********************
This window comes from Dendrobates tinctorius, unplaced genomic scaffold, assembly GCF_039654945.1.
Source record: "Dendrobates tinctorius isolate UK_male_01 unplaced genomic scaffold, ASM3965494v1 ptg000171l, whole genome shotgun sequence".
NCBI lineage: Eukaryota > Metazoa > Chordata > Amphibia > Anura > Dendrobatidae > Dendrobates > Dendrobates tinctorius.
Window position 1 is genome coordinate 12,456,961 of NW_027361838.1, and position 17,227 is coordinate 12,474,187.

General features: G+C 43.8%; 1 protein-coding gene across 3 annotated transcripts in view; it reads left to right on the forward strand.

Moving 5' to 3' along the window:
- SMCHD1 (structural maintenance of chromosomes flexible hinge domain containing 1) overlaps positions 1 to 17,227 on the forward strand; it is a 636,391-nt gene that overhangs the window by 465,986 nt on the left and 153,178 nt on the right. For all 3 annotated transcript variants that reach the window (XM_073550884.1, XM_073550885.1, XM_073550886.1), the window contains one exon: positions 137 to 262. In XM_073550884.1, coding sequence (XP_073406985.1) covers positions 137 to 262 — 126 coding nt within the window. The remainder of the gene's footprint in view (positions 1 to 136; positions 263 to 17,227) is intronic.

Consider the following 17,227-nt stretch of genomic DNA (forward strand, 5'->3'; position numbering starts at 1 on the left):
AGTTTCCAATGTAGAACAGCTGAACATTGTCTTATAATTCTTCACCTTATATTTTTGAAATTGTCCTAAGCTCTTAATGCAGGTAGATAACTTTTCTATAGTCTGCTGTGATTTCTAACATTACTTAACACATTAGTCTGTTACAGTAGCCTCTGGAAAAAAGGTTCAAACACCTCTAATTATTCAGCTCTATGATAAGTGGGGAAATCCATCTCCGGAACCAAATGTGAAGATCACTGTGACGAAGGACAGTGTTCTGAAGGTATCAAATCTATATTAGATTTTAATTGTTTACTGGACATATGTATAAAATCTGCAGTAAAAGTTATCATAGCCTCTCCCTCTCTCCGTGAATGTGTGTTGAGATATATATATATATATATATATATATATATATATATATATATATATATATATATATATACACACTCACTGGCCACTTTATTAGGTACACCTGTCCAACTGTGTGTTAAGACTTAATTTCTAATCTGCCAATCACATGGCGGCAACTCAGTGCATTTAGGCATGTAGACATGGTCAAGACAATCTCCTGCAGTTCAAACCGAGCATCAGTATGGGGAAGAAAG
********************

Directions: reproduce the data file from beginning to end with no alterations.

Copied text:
This window comes from Dendrobates tinctorius, unplaced genomic scaffold, assembly GCF_039654945.1.
Source record: "Dendrobates tinctorius isolate UK_male_01 unplaced genomic scaffold, ASM3965494v1 ptg000171l, whole genome shotgun sequence".
NCBI lineage: Eukaryota > Metazoa > Chordata > Amphibia > Anura > Dendrobatidae > Dendrobates > Dendrobates tinctorius.
Window position 1 is genome coordinate 12,456,961 of NW_027361838.1, and position 17,227 is coordinate 12,474,187.

General features: G+C 43.8%; 1 protein-coding gene across 3 annotated transcripts in view; it reads left to right on the forward strand.

Moving 5' to 3' along the window:
- SMCHD1 (structural maintenance of chromosomes flexible hinge domain containing 1) overlaps positions 1 to 17,227 on the forward strand; it is a 636,391-nt gene that overhangs the window by 465,986 nt on the left and 153,178 nt on the right. For all 3 annotated transcript variants that reach the window (XM_073550884.1, XM_073550885.1, XM_073550886.1), the window contains one exon: positions 137 to 262. In XM_073550884.1, coding sequence (XP_073406985.1) covers positions 137 to 262 — 126 coding nt within the window. The remainder of the gene's footprint in view (positions 1 to 136; positions 263 to 17,227) is intronic.

Consider the following 17,227-nt stretch of genomic DNA (forward strand, 5'->3'; position numbering starts at 1 on the left):
AGTTTCCAATGTAGAACAGCTGAACATTGTCTTATAATTCTTCACCTTATATTTTTGAAATTGTCCTAAGCTCTTAATGCAGGTAGATAACTTTTCTATAGTCTGCTGTGATTTCTAACATTACTTAACACATTAGTCTGTTACAGTAGCCTCTGGAAAAAAGGTTCAAACACCTCTAATTATTCAGCTCTATGATAAGTGGGGAAATCCATCTCCGGAACCAAATGTGAAGATCACTGTGACGAAGGACAGTGTTCTGAAGGTATCAAATCTATATTAGATTTTAATTGTTTACTGGACATATGTATAAAATCTGCAGTAAAAGTTATCATAGCCTCTCCCTCTCTCCGTGAATGTGTGTTGAGATATATATATATATATATATATATATATATATATATATATATATATATATATATATATACACACTCACTGGCCACTTTATTAGGTACACCTGTCCAACTGTGTGTTAAGACTTAATTTCTAATCTGCCAATCACATGGCGGCAACTCAGTGCATTTAGGCATGTAGACATGGTCAAGACAATCTCCTGCAGTTCAAACCGAGCATCAGTATGGGGAAGAAAG